COCOA BEACH, Fla. (AP) - Researchers say massive blooms of jellyfish in Volusia and Brevard counties may be helping leatherback sea turtles make a comeback.
The Orlando Sentinel reported Friday that the number of nests dug at Florida beaches for leatherbacks has been increasing over the past two decades. This year's count is 600 nests, one of the highest ever at beaches tracked for long-term trends.
Kelly Stewart is a researcher with the National Oceanic and Atmospheric Administration. She says jellyfish are the preferred food source for leatherback sea turtles, and that could help the female turtles reproduce more often.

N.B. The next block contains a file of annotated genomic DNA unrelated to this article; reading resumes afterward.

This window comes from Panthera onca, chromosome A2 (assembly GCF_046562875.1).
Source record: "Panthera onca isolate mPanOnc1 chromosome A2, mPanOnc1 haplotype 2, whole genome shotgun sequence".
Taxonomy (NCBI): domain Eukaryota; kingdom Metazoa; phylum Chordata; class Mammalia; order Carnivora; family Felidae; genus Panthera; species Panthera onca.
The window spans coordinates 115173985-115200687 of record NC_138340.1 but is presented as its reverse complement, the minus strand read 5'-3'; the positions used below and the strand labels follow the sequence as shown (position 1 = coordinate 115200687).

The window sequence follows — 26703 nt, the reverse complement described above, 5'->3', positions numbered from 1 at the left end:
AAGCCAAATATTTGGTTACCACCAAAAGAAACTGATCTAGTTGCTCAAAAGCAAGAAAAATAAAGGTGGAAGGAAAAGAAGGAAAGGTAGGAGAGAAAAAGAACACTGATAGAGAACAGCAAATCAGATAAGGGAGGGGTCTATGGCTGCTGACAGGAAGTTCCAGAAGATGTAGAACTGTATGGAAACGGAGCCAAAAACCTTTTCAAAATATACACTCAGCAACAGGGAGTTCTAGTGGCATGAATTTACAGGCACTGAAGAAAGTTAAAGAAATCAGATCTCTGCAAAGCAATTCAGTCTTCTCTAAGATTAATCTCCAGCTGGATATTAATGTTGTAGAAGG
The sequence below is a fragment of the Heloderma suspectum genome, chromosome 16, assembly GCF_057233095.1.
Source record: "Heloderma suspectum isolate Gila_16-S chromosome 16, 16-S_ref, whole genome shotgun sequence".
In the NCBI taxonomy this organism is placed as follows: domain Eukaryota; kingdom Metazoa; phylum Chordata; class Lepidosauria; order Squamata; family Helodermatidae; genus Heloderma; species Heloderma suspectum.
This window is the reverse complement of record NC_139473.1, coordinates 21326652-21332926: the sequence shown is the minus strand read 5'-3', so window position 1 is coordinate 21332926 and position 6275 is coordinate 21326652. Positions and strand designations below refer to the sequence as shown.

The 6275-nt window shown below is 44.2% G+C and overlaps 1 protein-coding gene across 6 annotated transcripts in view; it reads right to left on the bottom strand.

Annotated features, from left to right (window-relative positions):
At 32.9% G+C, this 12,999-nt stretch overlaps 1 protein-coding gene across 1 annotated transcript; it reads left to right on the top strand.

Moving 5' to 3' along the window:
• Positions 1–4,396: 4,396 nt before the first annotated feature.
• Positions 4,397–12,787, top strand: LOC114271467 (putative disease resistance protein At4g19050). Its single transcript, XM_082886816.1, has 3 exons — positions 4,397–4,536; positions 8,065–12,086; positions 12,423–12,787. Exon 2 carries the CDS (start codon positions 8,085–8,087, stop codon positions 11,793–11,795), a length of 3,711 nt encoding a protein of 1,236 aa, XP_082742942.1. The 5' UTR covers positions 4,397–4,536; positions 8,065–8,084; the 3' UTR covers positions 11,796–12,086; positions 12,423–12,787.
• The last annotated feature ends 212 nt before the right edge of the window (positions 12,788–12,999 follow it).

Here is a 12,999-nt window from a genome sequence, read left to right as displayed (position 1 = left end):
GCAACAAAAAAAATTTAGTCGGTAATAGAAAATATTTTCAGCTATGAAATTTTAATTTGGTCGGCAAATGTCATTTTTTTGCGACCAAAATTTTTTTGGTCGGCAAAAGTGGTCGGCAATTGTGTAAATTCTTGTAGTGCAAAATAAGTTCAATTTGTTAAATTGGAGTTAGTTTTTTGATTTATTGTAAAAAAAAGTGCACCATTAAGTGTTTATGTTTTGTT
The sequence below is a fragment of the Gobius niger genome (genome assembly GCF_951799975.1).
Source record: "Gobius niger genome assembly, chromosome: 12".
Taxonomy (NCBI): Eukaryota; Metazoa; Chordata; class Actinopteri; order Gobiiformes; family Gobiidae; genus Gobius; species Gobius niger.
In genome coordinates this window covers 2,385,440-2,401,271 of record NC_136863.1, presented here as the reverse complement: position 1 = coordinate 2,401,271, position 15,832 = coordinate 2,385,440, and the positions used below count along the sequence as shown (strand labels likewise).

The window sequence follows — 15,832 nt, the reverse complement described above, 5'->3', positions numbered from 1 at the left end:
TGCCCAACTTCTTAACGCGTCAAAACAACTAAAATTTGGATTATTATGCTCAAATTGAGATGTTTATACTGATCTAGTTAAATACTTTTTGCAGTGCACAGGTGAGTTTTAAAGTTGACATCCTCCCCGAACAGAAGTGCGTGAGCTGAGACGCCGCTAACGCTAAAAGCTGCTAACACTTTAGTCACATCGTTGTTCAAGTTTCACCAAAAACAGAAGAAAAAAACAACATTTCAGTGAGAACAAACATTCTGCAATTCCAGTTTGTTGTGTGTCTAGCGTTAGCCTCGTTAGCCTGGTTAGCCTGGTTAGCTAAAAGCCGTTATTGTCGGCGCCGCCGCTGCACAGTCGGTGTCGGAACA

Although a connection between more jellyfish and more leatherback nests offers a possible explanation for the resurgence of the turtles, Stewart notes that further study is needed.
Leatherbacks are one of Florida's endangered species.
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